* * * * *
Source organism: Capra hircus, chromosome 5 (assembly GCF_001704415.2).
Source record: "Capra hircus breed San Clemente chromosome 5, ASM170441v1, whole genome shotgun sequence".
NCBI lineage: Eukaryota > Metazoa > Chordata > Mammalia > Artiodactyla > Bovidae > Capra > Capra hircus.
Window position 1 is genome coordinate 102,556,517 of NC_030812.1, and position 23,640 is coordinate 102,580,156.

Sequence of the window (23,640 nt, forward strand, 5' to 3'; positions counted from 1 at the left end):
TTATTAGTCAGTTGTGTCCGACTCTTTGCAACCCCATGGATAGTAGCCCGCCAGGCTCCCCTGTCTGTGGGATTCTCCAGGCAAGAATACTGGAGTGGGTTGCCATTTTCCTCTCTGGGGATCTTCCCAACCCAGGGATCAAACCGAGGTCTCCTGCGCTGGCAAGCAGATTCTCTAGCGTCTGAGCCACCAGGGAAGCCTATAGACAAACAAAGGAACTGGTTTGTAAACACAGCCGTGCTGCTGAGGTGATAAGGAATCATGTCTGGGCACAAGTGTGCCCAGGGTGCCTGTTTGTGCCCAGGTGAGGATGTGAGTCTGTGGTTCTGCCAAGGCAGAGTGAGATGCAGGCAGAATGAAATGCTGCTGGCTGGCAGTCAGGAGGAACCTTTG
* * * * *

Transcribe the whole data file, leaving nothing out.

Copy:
Source organism: Capra hircus, chromosome 5 (assembly GCF_001704415.2).
Source record: "Capra hircus breed San Clemente chromosome 5, ASM170441v1, whole genome shotgun sequence".
NCBI lineage: Eukaryota > Metazoa > Chordata > Mammalia > Artiodactyla > Bovidae > Capra > Capra hircus.
Window position 1 is genome coordinate 102,556,517 of NC_030812.1, and position 23,640 is coordinate 102,580,156.

Sequence of the window (23,640 nt, forward strand, 5' to 3'; positions counted from 1 at the left end):
TTATTAGTCAGTTGTGTCCGACTCTTTGCAACCCCATGGATAGTAGCCCGCCAGGCTCCCCTGTCTGTGGGATTCTCCAGGCAAGAATACTGGAGTGGGTTGCCATTTTCCTCTCTGGGGATCTTCCCAACCCAGGGATCAAACCGAGGTCTCCTGCGCTGGCAAGCAGATTCTCTAGCGTCTGAGCCACCAGGGAAGCCTATAGACAAACAAAGGAACTGGTTTGTAAACACAGCCGTGCTGCTGAGGTGATAAGGAATCATGTCTGGGCACAAGTGTGCCCAGGGTGCCTGTTTGTGCCCAGGTGAGGATGTGAGTCTGTGGTTCTGCCAAGGCAGAGTGAGATGCAGGCAGAATGAAATGCTGCTGGCTGGCAGTCAGGAGGAACCTTTG